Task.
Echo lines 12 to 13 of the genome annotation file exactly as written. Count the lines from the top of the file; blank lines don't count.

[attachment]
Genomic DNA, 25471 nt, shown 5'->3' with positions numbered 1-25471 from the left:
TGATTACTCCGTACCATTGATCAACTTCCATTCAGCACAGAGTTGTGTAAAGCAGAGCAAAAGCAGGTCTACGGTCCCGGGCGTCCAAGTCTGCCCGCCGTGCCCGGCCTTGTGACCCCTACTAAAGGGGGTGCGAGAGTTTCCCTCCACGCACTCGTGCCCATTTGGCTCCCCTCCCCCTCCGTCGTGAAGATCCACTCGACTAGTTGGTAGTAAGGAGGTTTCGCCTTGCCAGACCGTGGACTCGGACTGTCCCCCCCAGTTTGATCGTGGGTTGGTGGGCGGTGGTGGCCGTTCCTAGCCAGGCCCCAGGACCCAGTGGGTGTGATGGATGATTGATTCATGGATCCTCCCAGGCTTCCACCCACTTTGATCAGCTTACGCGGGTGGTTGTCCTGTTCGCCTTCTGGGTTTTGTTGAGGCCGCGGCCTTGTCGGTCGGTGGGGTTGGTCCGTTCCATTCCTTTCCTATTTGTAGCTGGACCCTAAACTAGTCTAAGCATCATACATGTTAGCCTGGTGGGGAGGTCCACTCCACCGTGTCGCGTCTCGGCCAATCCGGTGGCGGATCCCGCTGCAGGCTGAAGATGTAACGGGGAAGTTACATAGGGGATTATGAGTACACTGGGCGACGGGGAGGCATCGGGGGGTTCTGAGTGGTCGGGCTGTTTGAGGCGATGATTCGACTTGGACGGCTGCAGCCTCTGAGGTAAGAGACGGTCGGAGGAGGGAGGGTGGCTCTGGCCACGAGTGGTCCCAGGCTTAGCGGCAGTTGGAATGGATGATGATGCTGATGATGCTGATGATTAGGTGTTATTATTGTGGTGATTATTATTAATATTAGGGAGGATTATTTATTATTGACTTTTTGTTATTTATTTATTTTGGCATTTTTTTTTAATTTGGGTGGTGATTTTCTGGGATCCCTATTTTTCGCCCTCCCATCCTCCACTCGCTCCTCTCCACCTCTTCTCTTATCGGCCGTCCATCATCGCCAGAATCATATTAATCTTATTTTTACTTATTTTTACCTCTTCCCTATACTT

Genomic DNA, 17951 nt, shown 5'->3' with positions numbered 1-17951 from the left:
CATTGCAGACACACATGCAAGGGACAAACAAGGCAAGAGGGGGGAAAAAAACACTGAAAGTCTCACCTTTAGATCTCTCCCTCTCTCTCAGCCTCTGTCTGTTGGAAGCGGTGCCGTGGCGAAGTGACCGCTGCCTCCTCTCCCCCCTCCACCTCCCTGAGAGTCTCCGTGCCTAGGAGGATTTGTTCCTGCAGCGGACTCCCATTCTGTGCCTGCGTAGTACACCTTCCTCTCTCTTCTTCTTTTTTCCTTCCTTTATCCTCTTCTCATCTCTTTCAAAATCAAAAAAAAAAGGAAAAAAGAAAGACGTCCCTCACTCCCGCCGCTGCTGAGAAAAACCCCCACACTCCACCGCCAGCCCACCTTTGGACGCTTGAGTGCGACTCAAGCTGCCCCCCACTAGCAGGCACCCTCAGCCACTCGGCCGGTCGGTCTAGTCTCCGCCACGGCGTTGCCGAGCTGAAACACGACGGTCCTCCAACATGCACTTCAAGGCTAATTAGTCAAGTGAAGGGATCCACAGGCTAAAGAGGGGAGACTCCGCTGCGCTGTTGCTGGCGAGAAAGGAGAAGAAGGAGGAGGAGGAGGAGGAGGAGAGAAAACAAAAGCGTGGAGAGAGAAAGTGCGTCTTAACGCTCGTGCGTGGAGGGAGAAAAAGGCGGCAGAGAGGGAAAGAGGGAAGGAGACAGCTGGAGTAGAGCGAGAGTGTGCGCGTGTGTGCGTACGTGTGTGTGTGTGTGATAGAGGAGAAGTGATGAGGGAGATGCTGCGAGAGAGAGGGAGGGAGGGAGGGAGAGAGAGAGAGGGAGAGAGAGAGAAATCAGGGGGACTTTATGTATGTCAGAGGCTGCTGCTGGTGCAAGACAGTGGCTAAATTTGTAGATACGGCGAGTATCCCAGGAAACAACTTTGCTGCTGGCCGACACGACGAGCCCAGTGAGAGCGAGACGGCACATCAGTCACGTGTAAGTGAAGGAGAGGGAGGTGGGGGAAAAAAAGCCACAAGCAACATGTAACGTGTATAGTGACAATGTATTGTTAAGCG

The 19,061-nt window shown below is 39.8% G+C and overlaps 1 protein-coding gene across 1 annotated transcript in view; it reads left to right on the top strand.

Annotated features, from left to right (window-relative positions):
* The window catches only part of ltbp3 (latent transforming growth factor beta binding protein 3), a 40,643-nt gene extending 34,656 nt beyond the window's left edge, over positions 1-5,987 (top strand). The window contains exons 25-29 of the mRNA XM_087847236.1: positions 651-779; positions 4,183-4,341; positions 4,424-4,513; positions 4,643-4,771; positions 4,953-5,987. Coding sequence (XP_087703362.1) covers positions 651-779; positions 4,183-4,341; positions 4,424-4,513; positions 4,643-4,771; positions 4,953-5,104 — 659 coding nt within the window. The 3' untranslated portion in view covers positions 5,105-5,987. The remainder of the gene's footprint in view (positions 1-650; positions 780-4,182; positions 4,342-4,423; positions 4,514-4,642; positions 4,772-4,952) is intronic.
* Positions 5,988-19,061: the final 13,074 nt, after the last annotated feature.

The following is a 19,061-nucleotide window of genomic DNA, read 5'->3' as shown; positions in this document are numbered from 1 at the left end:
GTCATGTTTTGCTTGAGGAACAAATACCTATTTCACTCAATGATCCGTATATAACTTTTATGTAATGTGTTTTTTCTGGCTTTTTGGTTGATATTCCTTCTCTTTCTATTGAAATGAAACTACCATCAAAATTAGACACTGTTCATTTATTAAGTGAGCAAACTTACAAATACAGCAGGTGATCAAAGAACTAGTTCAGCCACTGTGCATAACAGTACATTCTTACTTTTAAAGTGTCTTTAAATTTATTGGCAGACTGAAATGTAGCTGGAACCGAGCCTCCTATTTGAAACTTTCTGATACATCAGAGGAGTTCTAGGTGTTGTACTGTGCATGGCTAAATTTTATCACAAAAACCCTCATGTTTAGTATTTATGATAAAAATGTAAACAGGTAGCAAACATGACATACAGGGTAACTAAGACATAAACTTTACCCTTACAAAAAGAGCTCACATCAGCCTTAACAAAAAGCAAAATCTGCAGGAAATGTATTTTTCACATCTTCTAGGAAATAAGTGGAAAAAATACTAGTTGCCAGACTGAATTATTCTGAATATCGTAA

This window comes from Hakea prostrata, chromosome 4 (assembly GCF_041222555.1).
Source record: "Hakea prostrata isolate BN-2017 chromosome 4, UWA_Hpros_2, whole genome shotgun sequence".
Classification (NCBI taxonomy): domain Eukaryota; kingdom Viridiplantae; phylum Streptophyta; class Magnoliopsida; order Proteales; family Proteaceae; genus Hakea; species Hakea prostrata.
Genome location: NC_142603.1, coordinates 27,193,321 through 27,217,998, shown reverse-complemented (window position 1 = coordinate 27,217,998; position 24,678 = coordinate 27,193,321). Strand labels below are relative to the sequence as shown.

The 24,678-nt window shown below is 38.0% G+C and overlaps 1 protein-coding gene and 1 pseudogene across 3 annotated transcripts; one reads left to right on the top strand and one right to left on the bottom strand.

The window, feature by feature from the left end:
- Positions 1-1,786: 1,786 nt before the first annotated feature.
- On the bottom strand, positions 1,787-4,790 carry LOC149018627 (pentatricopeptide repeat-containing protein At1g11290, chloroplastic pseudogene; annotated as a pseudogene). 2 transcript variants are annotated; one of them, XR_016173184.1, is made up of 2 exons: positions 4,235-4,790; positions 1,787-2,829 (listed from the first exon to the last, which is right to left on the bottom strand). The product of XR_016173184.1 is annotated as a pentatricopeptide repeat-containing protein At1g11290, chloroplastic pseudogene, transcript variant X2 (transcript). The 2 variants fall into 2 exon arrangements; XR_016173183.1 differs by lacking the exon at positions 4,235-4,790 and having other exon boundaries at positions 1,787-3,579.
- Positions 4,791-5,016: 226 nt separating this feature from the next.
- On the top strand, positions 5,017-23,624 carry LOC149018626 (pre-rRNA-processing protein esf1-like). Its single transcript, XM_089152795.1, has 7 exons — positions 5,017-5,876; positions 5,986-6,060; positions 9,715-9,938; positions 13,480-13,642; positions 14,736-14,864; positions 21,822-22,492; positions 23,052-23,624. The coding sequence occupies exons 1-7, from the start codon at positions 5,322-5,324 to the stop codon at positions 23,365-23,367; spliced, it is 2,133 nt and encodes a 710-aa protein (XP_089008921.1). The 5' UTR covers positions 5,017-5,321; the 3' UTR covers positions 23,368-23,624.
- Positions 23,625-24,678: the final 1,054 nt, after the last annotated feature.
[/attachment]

Source record: "Hakea prostrata isolate BN-2017 chromosome 4, UWA_Hpros_2, whole genome shotgun sequence".
Classification (NCBI taxonomy): domain Eukaryota; kingdom Viridiplantae; phylum Streptophyta; class Magnoliopsida; order Proteales; family Proteaceae; genus Hakea; species Hakea prostrata.